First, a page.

invalidate the authority of the PROMESA Oversight Board—with questions for the court to consider related to the original Jones-Shafroth Act creating Puerto Rico as a U.S. territory, as well as reviewing decisions known as the Insular Cases and rule on the constitutional rights of U.S. citizens living in territories outside the 50 states.
The PROMESA Oversight Board had lost an appellate court lawsuit filed by the hedge fund Aurelius Investment and other hedge funds as well a labor union representing utility workers, when the First Circuit of the U.S. Court of Appeals ruled that the
appointment of members of the Oversight Board violated the separation of powers contained in the Appointments Clause of the U.S. Constitution, because former President Barack Obama’s appointees were not first confirmed by the U.S. Senate.
The federal government’s brief wrote that Congress acted, because “Puerto Rico faced the most debilitating fiscal emergency in its history” with the Commonwealth and its instrumentalities loaded with “around $71.5 billion in outstanding debt, more than the
whole annual output of the island’s economy…Their credit ratings had been downgraded to junk, leaving them unable to borrow money on the bond markets…Nor could they get debt relief through the federal or municipal chapter 9 bankruptcy code.” It was because of this “financial catastrophe” and “humanitarian crisis for the more than three million U.S. citizens living in Puerto Rico” that Congress acted. But the PROMESA Oversight Board and the federal government argue that the Appointments Clause does not apply in this case under Article IV of the Constitution, which empowers Congress to admit new states and administer the territories. So the question for the court is whether some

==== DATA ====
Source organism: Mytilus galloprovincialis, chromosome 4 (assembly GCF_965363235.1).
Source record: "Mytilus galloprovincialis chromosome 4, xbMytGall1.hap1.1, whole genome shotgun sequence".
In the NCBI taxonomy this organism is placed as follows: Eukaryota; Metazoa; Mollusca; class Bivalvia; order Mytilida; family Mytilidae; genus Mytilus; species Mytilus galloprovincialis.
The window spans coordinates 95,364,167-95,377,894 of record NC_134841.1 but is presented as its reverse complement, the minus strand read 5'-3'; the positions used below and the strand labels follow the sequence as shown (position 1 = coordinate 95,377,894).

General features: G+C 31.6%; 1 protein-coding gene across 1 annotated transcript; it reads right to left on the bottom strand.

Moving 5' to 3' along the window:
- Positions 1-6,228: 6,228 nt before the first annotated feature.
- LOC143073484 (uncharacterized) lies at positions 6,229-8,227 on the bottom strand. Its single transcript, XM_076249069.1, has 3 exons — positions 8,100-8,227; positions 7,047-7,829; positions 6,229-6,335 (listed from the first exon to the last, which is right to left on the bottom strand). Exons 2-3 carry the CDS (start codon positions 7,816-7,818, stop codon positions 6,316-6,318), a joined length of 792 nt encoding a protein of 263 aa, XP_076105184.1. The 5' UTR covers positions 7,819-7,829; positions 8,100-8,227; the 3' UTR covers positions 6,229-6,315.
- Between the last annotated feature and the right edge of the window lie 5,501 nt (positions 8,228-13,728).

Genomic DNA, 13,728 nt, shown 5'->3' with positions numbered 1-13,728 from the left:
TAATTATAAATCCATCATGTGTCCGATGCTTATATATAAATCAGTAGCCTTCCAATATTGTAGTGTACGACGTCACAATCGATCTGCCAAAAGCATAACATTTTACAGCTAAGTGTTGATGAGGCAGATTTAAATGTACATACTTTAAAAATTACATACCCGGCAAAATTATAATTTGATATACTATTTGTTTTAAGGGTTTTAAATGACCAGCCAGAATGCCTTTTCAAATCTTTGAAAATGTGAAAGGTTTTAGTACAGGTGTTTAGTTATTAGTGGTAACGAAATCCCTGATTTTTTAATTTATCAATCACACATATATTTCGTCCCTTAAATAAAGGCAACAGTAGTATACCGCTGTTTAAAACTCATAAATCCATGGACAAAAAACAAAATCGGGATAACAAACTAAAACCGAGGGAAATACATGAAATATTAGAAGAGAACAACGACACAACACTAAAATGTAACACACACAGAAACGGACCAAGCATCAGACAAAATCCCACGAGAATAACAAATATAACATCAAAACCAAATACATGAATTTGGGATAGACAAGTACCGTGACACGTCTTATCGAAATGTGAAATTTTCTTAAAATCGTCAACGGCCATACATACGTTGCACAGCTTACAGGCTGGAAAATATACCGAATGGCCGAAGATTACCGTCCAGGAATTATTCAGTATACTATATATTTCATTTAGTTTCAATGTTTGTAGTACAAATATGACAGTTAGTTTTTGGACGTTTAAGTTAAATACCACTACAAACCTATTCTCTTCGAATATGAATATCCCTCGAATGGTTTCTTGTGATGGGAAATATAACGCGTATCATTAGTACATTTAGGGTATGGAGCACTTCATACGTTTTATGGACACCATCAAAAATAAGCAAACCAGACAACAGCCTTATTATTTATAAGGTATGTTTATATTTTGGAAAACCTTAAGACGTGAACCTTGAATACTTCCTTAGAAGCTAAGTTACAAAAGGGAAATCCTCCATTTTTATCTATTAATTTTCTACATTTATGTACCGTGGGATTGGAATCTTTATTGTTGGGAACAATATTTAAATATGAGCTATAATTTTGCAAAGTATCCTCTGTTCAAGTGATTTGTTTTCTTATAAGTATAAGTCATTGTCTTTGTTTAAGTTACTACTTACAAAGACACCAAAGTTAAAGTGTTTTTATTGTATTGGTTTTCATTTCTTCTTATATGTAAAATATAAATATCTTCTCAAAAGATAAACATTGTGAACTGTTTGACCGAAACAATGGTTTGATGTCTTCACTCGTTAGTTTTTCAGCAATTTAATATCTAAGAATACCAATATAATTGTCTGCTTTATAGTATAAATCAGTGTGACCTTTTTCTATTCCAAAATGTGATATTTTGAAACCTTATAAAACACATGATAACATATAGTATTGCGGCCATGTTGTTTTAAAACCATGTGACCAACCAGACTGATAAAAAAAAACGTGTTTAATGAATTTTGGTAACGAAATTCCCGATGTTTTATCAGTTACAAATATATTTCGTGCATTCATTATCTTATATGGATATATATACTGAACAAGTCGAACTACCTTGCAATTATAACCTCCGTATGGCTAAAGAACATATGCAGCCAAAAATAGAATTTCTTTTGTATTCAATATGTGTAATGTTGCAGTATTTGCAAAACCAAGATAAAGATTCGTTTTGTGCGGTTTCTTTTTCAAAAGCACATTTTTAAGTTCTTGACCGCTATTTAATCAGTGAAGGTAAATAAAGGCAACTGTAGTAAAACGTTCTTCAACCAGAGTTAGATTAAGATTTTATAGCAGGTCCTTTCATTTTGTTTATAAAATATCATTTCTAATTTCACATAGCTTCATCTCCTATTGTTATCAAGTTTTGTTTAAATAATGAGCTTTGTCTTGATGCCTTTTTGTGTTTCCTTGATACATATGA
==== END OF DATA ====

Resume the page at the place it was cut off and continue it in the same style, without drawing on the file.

parts of the Constitution, such as the Appointments Clause, do not apply to U.S. territories.
For their part, the utility workers union, Unión de Trabajadores de la Industria Eléctrica y Riego Inc., represents employees of the Puerto Rico Electric Power Authority (PREPA), who, in their amicus brief, wrote that they have been “extremely harmed” by the “profound austerity measures” imposed by the Oversight Board on their salaries, bonuses, pension, and health plans, writing: “The Oversight Board has rushed to finalize as many actions as possible, all while holding an unconstitutional appointment, thus, having no authority to act.”
The appellate court, however, allowed the PROMESA Oversight Board’s previous actions to stand under the so-called de facto officer doctrine as long as a new Board was promptly nominated by the President and confirmed by the U.S. Senate. President Trump has re-nominated all of the current Oversight Board’s members since that ruling;
however, the U.S. Senate has not voted on confirmation.
In its brief, the U.S. Chamber of Commerce argues that the de facto officer doctrine should not be allowed to paper over constitutional errors: “Never before has the court endorsed use of the de facto officer doctrine to excuse structural constitutional errors that go to the core of preserving political accountability and protecting individual liberty,” as the Chamber requests that the case be remanded to the lower courts “unless and until the constitutional violation has been cured.”